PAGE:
But I will need to wait it out in order to get a work permit. It takes six months before you're able to get an off-campus work permit, and about two months for an on-campus one.

    I basically have till November of next year to come up with $12,000 canadian up front, and that's not counting living expenses, food bills, etc.

    Time is of the essence. The quicker I get to my goal, the easier it will be for me to save in canada and actually focus on school.

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  • SneakertSneakert Registered User
    edited May 2011
    A quick and easy way to make money is to participate in medical trials/testing. There's a lot of tests out there which need healthy young people. Risks are usually very minimal and it pays well. I did one for some bloodthinner-medicine and got paid 1200 euros for basically just being there at the hospital a few times.

  • Psychotic OnePsychotic One Never let an alligator... Do your taxesRegistered User regular
    edited May 2011
    Sneakert wrote: »
    A quick and easy way to make money is to participate in medical trials/testing. There's a lot of tests out there which need healthy young people. Risks are usually very minimal and it pays well. I did one for some bloodthinner-medicine and got paid 1200 euros for basically just being there at the hospital a few times.

    This is pretty much the easiest way to get fast(ish) cash. I considered doing a few studies for a while, but didn't because of scheduling conflicts. There was one for a three week study of painkillers. I'd have to go in every weekend for 3 weeks to take pills and let them draw blood. The pay was some where in the range of 1.5k to 3k dollars. If I wasn't going to be out of state in the middle of the study I would have been all over it :(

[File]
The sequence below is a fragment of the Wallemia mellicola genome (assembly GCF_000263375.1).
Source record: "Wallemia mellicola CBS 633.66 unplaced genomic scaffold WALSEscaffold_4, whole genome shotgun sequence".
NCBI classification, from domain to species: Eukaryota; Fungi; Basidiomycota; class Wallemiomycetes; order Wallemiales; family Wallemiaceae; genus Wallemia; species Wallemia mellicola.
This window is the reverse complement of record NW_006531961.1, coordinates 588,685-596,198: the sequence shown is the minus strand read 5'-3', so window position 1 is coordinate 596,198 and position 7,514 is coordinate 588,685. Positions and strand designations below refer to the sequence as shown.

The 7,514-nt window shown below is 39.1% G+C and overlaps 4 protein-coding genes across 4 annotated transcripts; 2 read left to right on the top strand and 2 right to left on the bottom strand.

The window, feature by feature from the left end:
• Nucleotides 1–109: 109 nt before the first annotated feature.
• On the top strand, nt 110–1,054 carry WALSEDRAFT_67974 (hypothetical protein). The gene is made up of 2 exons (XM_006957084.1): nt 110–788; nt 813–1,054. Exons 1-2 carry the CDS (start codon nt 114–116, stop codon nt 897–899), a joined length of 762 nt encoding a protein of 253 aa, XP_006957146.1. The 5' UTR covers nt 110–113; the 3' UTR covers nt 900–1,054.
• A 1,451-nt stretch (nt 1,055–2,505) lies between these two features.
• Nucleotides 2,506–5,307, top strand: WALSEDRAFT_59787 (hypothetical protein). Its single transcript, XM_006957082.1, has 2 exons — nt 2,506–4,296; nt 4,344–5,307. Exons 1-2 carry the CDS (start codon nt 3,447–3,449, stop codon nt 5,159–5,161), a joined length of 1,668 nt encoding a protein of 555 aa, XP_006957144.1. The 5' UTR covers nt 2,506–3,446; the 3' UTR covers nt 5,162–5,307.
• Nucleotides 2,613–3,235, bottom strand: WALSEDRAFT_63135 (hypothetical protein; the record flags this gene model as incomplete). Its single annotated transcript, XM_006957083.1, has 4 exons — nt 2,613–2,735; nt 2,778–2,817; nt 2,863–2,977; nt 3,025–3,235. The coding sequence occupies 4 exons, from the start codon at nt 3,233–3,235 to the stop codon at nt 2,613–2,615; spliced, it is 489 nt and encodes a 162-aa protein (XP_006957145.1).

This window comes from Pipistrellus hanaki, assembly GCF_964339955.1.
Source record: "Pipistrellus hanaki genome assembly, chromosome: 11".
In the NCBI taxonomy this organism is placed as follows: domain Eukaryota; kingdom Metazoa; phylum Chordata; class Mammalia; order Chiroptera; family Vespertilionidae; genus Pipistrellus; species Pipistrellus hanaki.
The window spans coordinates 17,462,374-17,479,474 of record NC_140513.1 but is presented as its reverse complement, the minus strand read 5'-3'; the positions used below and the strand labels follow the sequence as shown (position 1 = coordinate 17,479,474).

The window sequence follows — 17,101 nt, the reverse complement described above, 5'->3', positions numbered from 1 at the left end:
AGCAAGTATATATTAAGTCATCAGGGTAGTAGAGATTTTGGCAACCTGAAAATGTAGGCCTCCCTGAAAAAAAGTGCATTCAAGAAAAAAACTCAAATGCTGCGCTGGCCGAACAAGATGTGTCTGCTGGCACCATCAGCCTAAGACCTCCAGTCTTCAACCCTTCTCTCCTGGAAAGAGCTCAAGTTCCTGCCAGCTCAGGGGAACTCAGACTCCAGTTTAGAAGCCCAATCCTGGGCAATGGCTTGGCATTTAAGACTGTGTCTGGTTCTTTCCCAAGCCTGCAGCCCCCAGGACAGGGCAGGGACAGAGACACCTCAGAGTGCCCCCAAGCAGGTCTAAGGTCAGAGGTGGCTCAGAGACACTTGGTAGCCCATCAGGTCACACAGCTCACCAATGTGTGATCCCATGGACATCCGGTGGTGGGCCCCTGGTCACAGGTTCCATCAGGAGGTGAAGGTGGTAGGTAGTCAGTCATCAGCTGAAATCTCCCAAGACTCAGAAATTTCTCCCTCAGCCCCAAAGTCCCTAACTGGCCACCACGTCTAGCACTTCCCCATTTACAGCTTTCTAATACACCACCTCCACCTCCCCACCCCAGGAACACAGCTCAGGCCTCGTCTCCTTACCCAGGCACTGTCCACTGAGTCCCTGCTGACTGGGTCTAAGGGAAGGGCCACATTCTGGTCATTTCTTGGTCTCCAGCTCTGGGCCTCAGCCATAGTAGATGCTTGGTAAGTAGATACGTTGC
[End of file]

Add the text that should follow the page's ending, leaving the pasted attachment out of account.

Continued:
• khainkhain Registered User regular
    edited May 2011
    If your hours are fairly static then you could always get a second job where you work 8-16 hour a week.

  • MichaelLCMichaelLC In what furnace was thy brain? ChicagoRegistered User regular
    edited May 2011
    Godfather wrote: »
    Found out some good news: My last paycheck was missing 31 hours of work! That explains a hell of a lot.

    So it's not my taxes, it's a pay goof. So i'll be able to hit very close to what I need, but I still need to generate a bit more income.

    You may still want to check your taxes - how many deductions did you take? It's easy to estimate what your net will be: [ Gross (hrs worked x rate) x Taxes plus soc sec, etc. (.12 for example for 12% ) ] - ( Gross ).

    So at $9/hr with 40 hrs per week, that's 40x9= 360. 360x.12 = 43.20. 360-43=$316. Note that's per week.

    Excision wrote: »
    My girlfriend is going down tonight!

    Steam:MichaelLC
  • RadicalTurnipRadicalTurnip Registered User regular
    edited May 2011
    What are your hobbies? I mean, if you have an eye for photography and a decent camera, doing some photography work can get you some money (even just headshots for people needing them for business. Yes, I realize what headshots remind us of).

    If you like writing/are good at it, then do the Demand Studios thing, or another one I heard about is Seed.com

    You could try going door-to-door and offering to mow lawns for the summer (sucky sucky work that I hate, but can get you decent money).

    You could find a Sugar Mama...

  • GodfatherGodfather Registered User regular
    edited May 2011
    khain wrote: »
    If your hours are fairly static then you could always get a second job where you work 8-16 hour a week.

    I was actually considering this. Since i'm working a good 40 hours a week, my only time off to work would be graveyard shift type stuff. Maybe there's a type of job out there that would let me do this?

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  • Skoal CatSkoal Cat Registered User
    edited May 2011